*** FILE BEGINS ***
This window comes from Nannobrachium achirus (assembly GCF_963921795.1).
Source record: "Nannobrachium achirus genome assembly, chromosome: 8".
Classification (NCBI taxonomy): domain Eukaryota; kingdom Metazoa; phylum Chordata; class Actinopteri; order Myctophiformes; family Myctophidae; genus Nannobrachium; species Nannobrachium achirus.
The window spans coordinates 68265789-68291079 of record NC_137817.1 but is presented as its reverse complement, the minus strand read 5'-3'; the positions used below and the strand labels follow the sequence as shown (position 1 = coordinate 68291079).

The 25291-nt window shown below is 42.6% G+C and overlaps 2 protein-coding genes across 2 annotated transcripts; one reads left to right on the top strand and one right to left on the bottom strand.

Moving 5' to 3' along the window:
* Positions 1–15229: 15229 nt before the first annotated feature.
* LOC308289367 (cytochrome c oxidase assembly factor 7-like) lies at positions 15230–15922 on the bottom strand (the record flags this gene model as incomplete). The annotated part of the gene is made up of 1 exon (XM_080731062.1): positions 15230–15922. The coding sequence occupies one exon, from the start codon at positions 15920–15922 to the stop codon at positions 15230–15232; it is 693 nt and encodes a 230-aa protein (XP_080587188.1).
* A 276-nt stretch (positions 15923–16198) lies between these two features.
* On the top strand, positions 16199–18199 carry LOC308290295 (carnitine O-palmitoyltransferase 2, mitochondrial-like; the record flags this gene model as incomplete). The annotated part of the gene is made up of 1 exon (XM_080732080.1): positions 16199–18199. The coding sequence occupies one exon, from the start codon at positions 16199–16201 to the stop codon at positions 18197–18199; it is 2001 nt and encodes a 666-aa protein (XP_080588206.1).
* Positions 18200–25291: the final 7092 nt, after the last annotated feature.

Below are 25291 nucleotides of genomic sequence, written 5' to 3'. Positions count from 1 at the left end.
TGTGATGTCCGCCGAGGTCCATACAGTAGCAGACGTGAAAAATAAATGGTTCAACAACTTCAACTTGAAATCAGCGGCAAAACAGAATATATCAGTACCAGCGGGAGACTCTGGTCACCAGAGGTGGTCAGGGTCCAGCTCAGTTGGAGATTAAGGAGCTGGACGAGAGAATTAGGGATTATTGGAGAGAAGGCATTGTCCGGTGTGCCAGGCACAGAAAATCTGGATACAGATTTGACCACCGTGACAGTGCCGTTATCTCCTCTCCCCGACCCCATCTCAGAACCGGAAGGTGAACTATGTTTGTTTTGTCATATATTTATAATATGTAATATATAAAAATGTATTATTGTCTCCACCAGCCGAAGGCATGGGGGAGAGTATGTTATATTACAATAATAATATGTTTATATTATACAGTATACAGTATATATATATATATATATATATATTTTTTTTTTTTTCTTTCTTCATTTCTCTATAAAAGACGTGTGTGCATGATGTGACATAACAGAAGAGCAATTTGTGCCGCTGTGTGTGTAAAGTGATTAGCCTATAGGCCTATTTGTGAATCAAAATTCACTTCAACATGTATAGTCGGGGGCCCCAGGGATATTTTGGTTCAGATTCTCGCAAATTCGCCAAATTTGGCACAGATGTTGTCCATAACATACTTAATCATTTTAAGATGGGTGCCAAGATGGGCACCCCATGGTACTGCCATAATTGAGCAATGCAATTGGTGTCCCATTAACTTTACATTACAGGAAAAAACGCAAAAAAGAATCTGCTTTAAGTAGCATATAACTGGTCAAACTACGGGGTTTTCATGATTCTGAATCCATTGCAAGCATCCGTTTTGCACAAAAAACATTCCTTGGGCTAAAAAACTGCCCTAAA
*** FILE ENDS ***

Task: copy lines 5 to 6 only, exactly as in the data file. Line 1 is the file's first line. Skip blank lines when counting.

The 25291-nt window shown below is 42.6% G+C and overlaps 2 protein-coding genes across 2 annotated transcripts; one reads left to right on the top strand and one right to left on the bottom strand.

Moving 5' to 3' along the window: